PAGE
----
looking down on Macchu Picchu

Have you landed somewhere new and are looking for a way to explore off the beaten track? Perhaps something that will be memorable, eco-friendly but that won’t break the bank?

Why not try hiking?!

Hiking is an environmentally friendly way to travel and explore if it's done properly. With no carbon emissions, destructive vehicles or loud engines, it can be peaceful and non-intrusive.

Hiking may also be the only way to experience a place truly. As the Inca Trail in Peru; four days of winding mountainous ascents and descents before arriving to see the clouds part and Machu Picchu presented to you as a gift well-deserved.

Hiking can do amazing things for the mind and body, and even the conscience if done responsibly. Studies show that spending time with and having a connection to nature helps reduce anxiety, stress and depression, as well as aiding physical fitness. Making ethical decisions has a similar positive impact on mental health, so responsible hiking is doing you more good than just helping you clear your mind.

If a hike sounds like it could be your next adventure, read on to find out how to make it responsible.

1. Go local

If you're setting out on a multi-day hike, hire a licenced local porter or guide. Not only do these guys have every trail and turn memorised, but they are also an incredible wealth of knowledge. Hiring local ensures the tourist dollars you spend go directly back into the community and helps preserve the park or attraction. And having someone help to set up your tent or prepare a meal at the end of a long day is also invaluable!

2. Carry in, carry out

It seems obvious, but it's important to bring back anything you take on the hike with you. Most people remember their food wrappers and water bottles, but what about toilet paper? It's possible you'll need to use a bush toilet on longer hikes so remember to bring disposable toilet paper with you. You can bury it with any waste along the way. However, if you aren’t that prepared or you prefer baby wipes, simply pop the tissue into a sealable bag to prevent any unpleasant (or animal-attracting) odours and carry it with you to the next available, appropriate bin.

3. Stick to paths

Sticking to designated pathways ensures animal habitat and nesting fauna remain undisturbed. It can also ensure the hiking trail can stay open for longer between maintenance periods and be available for others to enjoy. Hiking trails are designed to offer the ‘path of least resistance’ and the best route to showcase the diversity of landscapes and views. There’s no need to go rogue.

4. Remain fire smart

Unless you're in a campsite, fires of any kind aren't recommended. Depending on the seasons, mountains can be wildfires waiting to happen. Smoking while hiking and carelessly dropping embers or butts can escalate into fierce bushfires that not only threaten human life but that destroy vast amounts of land and wildlife. If you must smoke, carry a butt bin. If you're camping and have made a small campfire, ensure it's completely extinguished before you move on. Please pay attention to all fire danger warnings.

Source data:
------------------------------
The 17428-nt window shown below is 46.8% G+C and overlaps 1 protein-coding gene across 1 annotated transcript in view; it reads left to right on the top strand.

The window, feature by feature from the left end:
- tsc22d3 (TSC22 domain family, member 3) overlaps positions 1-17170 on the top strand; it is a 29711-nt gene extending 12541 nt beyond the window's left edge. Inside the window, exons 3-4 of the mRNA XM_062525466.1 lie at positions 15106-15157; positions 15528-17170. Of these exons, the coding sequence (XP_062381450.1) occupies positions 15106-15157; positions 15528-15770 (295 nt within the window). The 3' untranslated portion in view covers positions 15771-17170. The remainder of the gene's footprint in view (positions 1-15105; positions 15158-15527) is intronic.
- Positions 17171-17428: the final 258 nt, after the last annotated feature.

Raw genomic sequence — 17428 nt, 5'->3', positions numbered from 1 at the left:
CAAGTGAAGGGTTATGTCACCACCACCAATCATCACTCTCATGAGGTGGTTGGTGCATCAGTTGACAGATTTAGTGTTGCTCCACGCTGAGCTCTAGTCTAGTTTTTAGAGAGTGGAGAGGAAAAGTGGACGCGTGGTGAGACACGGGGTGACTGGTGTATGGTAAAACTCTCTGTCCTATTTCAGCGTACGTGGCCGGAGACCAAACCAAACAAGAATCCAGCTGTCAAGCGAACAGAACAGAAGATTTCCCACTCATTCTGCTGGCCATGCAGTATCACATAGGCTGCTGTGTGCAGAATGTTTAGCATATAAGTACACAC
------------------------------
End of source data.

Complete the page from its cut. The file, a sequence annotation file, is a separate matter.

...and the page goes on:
5. Feed yourself, not others

Bring snacks! It’s amazing how hungry you can get while hiking. Snacks high in protein are best, so things like peanuts and trail mixes work well. But you may attract native animals when you stop for a snack. However cute that monkey or dingo is, you should never feed wildlife. Many animals can become reliant on hand feeding and become aggressive if they smell see your food. Please don't share your snacks with the cute critters, they already know where to find their lunch!

6. Practice solo safety

Female travel safety applies to hiking trails as well. Find a buddy to hike with for shorter tracks or stay insight of others on popular routes. On longer trails, have a plan to check in at the start and end of each day via satellite phone, wifi device or even at your lodge in the evening. This will ensure someone always knows where you are and they know what to do if they don’t hear from you.

7. Plan your water requirements

Plan how much water you will need. If you can carry the entire amount, perfect. If not, invest in water treatment tablets or a filtration system and fill up at designated water points. It pays to do your research on water availability along the route. Buying bottled water along the way is often expensive and hard to find. Single use plastic bottles are also a major waste problem so try to avoid them if you can.

7 Travel Tips to Ensure Responsible Hiking #responsible #travel

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When you're preparing for your next hike, remember these tips to ensure your decisions are responsible. If you need more information, most hikes have websites that provide specific details you need to know to ensure your hike is not only successful but sustainable too.

For me though, responsible hiking can honestly be summed up in my six favourite words:

Take only photos, leave only footprints.

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looking down on Macchu Picchu

Image source: author's own & pixabay.com